by  /  News, Retirement Planning

We conclude our review of the recommendations in the Bipartisan Policy Center’s (“BPC’s”) report on the future of retirement security (the “Report”).

II. Promote Personal Savings for Short-Term Needs and to Preserve Retirement Savings for Older Age

  • The Report indicates that 57% of individuals are not financially prepared for an unexpected shock to their financials, requiring early withdrawals from retirement plans or reliance on payday lenders.
  • Minimize leakage from retirement plans from early withdrawals by harmonizing the early withdrawal penalties between IRAs and 401(k) Plans.
  • Simplify the process for transferring accounts from plan to plan, to avoid cash-outs. Make it easier for employers to allow savings and enrollments in multiple savings plans.

III. Facilitate Lifetime-Income Options to Reduce the Risk of Outliving Savings

  • Longevity risk presents one of the largest threats to retirement security.
    • Unlike Defined Benefit (“DB”) plans that provide retirement payments for life, Defined Contribution (“DC”) plans, such as 401(k) plans, provide no such guarantees. IRA and 401(k) plan balances are subject to market risks and can be significantly depleted in short order, such as occurred in 2008.
    • Tools addressing longevity risk are available in the marketplace, including insurance products (annuities) that guarantee payments for life, as well as non-guaranteed options that generate a sustainable regular payment that keeps up with inflation.
    • In 2014, the IRS allowed the use of Qualifying Longevity Annuity Contracts (“QLACs”) in DC plans. Up to 25% of plan assets may be used to purchase a longevity annuity that begins monthly payments as late as age 85 and continues for lifetime of a participant and a surviving spouse, thereby decreasing longevity risk.
  • The Report encourages
    • Safe harbors to encourage employers to include lifetime income alternatives in DC plans, by limiting fiduciary liabilities.
    • Enabling more DC plans to offer automatic installment purchases (laddering) of lifetime income products. This reduces the risk of buying an annuity contract at the wrong time, such as when interest rates and annuity payments are low.
    • Encourage sponsors of DC plans through safe harbors to educate participants about the benefits of using plan assets to defer claiming social security as long as possible. The 5-8% annual increase in monthly payments for deferring claiming from 62 to 70 present a significant return and hedge against longevity risk.

IV. Facilitate the Use of Home Equity for Retirement Consumption

  • Home Equity is a valuable retirement asset, which can be accessed through downsizing, home equity lines of credit (“HELOCs”) or reverse mortgages. Owners must be incentivized to retain their equity for use in retirement, rather than using it to support pre-retirement consumption.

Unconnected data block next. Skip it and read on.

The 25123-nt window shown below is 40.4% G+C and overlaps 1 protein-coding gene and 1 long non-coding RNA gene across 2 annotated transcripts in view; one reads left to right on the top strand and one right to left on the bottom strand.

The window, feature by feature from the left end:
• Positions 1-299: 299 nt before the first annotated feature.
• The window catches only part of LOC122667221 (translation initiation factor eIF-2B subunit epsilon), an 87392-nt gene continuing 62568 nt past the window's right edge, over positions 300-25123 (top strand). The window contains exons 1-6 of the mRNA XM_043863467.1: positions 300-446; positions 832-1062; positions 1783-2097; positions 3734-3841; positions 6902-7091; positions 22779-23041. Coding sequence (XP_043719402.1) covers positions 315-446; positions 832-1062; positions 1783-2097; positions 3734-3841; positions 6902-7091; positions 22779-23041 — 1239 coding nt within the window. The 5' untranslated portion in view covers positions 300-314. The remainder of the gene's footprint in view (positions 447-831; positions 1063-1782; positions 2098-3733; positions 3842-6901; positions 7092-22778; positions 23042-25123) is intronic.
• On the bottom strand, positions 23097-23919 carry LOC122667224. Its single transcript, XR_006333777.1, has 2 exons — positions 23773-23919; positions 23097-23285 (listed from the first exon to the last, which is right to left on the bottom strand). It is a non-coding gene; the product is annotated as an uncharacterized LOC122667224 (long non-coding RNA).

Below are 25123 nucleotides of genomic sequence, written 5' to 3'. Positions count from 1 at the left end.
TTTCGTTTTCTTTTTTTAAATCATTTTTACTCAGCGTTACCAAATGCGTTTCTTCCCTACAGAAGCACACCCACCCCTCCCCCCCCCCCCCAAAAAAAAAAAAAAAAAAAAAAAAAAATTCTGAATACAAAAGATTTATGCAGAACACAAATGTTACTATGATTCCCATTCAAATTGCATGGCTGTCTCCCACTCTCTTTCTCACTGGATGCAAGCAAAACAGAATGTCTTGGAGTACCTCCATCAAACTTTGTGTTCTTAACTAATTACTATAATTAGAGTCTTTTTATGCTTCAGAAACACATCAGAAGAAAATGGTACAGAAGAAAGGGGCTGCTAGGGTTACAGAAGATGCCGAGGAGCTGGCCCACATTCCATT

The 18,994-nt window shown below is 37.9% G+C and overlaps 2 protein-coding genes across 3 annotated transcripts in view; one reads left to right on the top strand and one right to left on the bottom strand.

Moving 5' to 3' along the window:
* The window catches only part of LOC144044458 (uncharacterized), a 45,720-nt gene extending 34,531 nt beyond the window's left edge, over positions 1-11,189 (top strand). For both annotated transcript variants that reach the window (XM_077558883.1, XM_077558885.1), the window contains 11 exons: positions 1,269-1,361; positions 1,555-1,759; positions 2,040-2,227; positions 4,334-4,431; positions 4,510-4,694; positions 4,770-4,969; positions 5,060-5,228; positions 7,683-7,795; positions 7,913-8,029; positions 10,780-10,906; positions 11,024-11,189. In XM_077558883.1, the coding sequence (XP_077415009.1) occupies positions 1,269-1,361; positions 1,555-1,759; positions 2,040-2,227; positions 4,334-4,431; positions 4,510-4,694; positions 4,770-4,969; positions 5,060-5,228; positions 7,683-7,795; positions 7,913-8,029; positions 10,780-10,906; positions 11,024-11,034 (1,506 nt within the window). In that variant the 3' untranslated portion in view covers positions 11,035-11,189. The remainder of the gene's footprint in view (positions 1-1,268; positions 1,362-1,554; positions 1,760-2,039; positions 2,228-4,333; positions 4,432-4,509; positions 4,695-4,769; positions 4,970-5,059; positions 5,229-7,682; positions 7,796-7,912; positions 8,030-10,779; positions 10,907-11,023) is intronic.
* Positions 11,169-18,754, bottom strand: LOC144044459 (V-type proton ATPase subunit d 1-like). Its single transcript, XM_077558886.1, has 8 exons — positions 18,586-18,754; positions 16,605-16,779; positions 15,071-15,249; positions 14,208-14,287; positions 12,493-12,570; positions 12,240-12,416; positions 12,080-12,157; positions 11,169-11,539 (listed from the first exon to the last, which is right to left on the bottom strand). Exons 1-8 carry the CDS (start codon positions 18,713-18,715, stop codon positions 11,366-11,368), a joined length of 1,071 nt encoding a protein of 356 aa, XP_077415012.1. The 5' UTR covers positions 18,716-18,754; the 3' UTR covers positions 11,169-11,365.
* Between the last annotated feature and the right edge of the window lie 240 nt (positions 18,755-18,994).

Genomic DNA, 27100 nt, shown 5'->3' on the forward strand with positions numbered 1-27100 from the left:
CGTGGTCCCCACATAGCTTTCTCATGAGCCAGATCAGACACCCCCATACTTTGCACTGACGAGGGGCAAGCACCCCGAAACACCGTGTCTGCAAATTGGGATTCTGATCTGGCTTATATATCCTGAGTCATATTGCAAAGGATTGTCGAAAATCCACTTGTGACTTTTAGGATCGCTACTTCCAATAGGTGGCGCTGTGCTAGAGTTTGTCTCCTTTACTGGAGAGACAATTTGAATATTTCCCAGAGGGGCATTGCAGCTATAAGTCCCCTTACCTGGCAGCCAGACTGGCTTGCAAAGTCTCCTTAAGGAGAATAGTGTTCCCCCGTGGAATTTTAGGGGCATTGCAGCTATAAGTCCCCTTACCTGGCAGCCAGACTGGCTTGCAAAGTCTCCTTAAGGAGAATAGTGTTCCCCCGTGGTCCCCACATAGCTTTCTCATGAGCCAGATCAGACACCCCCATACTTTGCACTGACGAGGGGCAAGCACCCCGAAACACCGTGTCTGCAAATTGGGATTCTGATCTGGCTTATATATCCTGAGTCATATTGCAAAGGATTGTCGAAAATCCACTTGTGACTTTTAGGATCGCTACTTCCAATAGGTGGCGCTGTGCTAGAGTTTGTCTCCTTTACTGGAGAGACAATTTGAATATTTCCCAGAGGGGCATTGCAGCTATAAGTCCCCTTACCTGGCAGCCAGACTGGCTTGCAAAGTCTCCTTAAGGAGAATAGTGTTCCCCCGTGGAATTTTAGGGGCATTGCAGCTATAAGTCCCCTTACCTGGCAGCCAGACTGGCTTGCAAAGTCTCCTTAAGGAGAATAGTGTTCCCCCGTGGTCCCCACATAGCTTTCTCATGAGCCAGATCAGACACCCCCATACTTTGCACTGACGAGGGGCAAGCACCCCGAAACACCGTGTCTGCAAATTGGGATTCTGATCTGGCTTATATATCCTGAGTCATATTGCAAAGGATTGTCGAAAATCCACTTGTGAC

• The Report recommends that tax deductions be removed from mortgage interest on HELOCs, second home mortgages or refinancing transactions, thereby encouraging homeowners to retain their home equity for retirement security.
  • The Report encourages more use of reverse mortgages.

V. Improve Financial Capability Among All Americans

  • Incorporate personal finance into K-12 and university curriculums.
  • Better communicate the advantages of claiming social security later.

VI. Strengthen Social Security’s Finances and Modernize the Program

  • The Social Security Trust Fund is expected to run out of funds in 2035, so this is the most exhausting area of investigation and recommendation in the Report.
  • Matching proposals of increases of benefits for the lower paid with increased lifetime payments by the higher paid.
    • Establish a minimum benefit to keep all recipients out of poverty in retirement.
    • Index the retirement age to longevity, increasing full retirement age from 67 to 69 over many years.
    • Limit spousal benefits for higher earning couples.
    • Raise the maximum taxable earnings level from the current $118,500 to $195,000 in 2020 and index to wage growth thereafter.
    • Increase the payroll-tax rate by 1 percentage point by 2026, to 13.4%.
    • Increase taxes on benefits for high earners.
    • Improve the Disability Insurance Program before it is depleted at the end of 2016.

Modern employers were unable to afford the traditional DB Pension Plans offering guaranteed lifetime income payments, so DC Plans, such as 401(k) Plans, were implemented in the 1980s. The responsibility was transferred from employer to employee, but employee education and motivation as to the required level of funding to support retirement have been woefully inadequate. When Social Security was implemented in 1935, the retirement age was 65 and the average life expectancy in the United States was 61, versus 79.3 today. Social Security was designed as a safety net, not a retirement plan. The Report provides thoughtful recommendations on fixes for the funding issues, as well as the disbursement issues (annuities). The discussion on repairing social security is one of many, but has some excellent ideas. One need not accept all of the Report’s recommendations, but one must accept that the issues must be addressed in short order.


Remember, it’s not what you make that matters…it’s what you keep!

The general information herein is not intended to be, nor should it be treated as tax, legal, or accounting advice, nor can it be used for the purposes of avoiding tax penalties.  Please seek advice from an independent tax advisor before acting on any information presented.